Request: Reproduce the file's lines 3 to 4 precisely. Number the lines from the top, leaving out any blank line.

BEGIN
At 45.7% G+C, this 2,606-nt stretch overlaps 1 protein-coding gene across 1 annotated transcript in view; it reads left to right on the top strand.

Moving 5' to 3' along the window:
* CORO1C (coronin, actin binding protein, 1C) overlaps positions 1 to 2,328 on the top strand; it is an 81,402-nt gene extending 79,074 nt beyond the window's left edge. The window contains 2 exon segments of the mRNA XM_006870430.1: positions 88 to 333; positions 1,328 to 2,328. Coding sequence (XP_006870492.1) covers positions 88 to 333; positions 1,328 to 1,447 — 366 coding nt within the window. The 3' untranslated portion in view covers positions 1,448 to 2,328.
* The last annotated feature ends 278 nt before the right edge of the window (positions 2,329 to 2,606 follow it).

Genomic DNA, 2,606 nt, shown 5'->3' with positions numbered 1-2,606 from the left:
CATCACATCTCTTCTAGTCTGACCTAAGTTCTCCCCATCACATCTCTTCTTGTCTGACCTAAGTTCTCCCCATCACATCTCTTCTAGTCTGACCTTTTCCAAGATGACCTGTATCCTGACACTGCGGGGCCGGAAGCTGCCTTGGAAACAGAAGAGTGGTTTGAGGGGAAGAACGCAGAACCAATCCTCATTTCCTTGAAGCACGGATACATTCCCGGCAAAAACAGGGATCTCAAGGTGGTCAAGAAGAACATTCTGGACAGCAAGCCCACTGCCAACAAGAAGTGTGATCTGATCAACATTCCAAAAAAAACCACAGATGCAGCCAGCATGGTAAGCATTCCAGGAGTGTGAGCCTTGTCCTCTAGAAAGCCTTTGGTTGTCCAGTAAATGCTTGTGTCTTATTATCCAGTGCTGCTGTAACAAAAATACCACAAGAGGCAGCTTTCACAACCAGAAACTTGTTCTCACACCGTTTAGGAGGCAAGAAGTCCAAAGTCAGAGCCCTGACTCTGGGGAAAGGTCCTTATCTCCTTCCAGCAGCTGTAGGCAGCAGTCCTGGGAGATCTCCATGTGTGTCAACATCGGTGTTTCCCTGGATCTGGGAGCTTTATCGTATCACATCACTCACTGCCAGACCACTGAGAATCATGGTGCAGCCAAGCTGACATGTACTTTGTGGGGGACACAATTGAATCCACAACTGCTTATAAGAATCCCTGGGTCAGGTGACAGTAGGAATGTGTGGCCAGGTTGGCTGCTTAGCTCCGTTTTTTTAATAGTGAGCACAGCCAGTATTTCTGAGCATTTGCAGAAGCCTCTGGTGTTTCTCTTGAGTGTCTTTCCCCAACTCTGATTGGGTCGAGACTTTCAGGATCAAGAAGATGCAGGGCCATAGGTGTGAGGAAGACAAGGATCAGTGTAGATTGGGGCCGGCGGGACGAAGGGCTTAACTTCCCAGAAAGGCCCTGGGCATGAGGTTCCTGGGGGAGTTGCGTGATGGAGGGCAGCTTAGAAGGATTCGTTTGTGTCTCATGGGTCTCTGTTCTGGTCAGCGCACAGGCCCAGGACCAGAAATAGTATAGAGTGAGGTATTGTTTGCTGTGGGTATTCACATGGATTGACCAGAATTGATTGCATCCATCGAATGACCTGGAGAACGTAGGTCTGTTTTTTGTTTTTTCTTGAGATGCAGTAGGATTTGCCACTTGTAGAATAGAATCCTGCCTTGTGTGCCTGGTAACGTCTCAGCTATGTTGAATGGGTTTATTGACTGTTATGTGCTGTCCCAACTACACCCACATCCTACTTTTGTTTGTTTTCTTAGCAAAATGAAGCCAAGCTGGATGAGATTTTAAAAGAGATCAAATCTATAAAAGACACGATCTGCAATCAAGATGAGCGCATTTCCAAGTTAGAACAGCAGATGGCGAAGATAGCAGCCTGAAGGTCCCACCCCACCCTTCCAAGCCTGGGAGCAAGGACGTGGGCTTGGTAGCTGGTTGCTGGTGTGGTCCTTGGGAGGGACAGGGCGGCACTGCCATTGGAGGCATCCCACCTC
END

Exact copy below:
* CORO1C (coronin, actin binding protein, 1C) overlaps positions 1 to 2,328 on the top strand; it is an 81,402-nt gene extending 79,074 nt beyond the window's left edge. The window contains 2 exon segments of the mRNA XM_006870430.1: positions 88 to 333; positions 1,328 to 2,328. Coding sequence (XP_006870492.1) covers positions 88 to 333; positions 1,328 to 1,447 — 366 coding nt within the window. The 3' untranslated portion in view covers positions 1,448 to 2,328.
* The last annotated feature ends 278 nt before the right edge of the window (positions 2,329 to 2,606 follow it).